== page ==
Yemen troops gun down protesters
Military forces and police snipers have opened fire on marchers calling for the removal of Yemen's embattled president, killing at least 12 people.
The bloodshed in the southern city of Taiz - part of an intensifying crackdown on the opposition - underscored the resolve of president Ali Abdullah Saleh to cling to power even as protest crowds resist attacks and former allies call for his 32-year rule to end.
It also showed the challenges facing behind-the-scenes diplomatic efforts to quell the nearly two-month-old uprising in a nation that Washington considers a frontline battleground against al-Qaida's most active franchise.
"We will stand as firm as mountains," Saleh told a gathering of pro-government tribesmen.
In Taiz, witnesses described troops and gunmen, some on rooftops, firing wildly on thousands of protesters who marched past the governor's headquarters in the city's second straight day of violence.
Some protesters - including elderly people - were trampled and injured as marchers tried to flee, witnesses said.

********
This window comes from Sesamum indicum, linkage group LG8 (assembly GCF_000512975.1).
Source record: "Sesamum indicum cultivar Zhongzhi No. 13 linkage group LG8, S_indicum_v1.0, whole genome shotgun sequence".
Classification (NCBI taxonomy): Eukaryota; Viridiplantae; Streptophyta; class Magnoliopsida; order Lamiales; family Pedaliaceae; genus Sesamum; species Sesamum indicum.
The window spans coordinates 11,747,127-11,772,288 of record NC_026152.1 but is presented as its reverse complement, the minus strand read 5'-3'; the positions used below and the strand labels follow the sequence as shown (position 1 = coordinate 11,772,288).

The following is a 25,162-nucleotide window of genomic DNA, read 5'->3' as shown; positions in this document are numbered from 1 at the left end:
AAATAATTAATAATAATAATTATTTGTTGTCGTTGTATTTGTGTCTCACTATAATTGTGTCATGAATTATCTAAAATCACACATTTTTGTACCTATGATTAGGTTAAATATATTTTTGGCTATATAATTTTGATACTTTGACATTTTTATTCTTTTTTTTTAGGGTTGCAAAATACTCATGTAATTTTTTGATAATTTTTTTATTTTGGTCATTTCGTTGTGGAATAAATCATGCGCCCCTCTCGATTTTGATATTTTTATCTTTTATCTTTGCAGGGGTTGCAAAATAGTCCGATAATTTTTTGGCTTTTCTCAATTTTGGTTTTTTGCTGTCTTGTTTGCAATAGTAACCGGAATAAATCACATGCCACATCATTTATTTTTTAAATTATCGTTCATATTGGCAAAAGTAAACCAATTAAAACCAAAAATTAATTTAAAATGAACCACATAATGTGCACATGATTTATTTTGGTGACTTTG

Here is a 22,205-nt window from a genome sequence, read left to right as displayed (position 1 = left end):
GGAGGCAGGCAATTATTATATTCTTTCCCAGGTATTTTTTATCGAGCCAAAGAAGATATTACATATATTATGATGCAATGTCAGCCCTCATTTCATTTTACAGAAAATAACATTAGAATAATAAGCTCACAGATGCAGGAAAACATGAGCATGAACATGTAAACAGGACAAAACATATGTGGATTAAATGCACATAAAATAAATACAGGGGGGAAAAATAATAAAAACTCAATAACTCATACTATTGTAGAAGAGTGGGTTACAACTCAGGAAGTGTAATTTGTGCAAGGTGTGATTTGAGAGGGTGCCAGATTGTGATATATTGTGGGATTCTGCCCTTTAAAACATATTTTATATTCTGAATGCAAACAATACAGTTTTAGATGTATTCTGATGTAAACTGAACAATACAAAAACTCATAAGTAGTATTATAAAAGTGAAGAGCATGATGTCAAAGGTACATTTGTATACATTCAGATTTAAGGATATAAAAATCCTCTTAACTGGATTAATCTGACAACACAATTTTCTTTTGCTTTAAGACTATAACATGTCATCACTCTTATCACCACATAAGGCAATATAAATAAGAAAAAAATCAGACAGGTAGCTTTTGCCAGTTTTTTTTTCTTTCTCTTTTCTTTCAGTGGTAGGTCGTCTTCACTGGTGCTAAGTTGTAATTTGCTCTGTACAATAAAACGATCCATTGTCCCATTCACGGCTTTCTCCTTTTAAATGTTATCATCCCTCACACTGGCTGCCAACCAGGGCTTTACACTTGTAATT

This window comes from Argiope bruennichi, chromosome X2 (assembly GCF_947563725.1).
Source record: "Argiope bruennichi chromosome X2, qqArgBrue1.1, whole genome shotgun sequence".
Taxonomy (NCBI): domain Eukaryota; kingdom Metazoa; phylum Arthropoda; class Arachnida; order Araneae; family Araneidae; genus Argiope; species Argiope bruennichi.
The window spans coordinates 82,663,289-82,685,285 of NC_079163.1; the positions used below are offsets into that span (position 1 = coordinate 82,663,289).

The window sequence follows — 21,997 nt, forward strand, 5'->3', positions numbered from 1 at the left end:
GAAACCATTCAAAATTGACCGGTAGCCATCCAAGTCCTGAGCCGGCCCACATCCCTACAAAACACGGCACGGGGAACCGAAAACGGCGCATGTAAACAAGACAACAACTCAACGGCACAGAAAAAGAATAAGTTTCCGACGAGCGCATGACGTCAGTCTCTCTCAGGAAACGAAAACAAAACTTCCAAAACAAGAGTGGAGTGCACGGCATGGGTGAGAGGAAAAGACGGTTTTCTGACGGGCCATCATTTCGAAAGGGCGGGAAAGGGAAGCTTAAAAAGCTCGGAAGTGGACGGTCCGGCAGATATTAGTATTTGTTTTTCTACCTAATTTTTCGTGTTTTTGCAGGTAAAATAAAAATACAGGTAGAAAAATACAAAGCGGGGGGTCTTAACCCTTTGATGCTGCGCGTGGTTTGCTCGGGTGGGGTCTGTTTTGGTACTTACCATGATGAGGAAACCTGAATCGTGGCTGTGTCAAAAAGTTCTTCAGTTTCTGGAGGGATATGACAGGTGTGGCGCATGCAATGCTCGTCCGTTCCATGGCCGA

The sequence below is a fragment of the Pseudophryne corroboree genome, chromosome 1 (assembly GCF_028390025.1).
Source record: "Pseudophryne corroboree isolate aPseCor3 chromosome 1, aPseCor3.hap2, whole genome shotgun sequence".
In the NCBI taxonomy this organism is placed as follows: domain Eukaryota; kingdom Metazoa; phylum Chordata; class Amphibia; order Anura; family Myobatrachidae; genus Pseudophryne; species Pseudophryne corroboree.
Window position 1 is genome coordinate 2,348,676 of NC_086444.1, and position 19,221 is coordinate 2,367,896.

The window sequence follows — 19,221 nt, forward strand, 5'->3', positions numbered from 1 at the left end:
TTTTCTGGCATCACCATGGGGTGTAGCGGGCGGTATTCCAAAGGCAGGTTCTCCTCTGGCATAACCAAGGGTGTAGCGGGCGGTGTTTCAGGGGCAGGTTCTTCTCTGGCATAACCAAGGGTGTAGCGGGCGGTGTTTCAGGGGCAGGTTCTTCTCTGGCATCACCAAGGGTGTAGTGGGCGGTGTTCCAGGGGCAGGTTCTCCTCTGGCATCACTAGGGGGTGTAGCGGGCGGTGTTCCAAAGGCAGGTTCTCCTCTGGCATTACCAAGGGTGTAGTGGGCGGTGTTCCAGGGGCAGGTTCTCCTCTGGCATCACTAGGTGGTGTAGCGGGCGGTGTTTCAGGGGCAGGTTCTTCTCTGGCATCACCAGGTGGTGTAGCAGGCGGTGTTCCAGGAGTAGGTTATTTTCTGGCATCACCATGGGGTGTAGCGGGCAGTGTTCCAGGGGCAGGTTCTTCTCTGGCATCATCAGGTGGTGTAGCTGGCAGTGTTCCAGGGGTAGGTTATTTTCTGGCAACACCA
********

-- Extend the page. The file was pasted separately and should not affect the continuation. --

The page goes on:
Saleh has been a key ally of the US, which has given him millions in counter-terrorism aid to fight al-Qaida's branch in the country, which has plotted attacks on American soil.
So far, Washington has not publicly demanded that he step down., but the diplomatic efforts are a clear sign that the Americans have decided the danger of turmoil and instability outweighs the potential risks if Saleh leaves.
Mustafa al-Sabri, a spokesman for a coalition of opposition parties, said US and European diplomats had been in contact with Saleh. They also asked opposition leaders for their "vision" for a transition.
In response, the opposition over the weekend gave the Americans a proposal that Saleh step down and hand his powers to his vice president, who would then organise a process to rewrite the constitution and hold new elections, Mr al-Sabri said.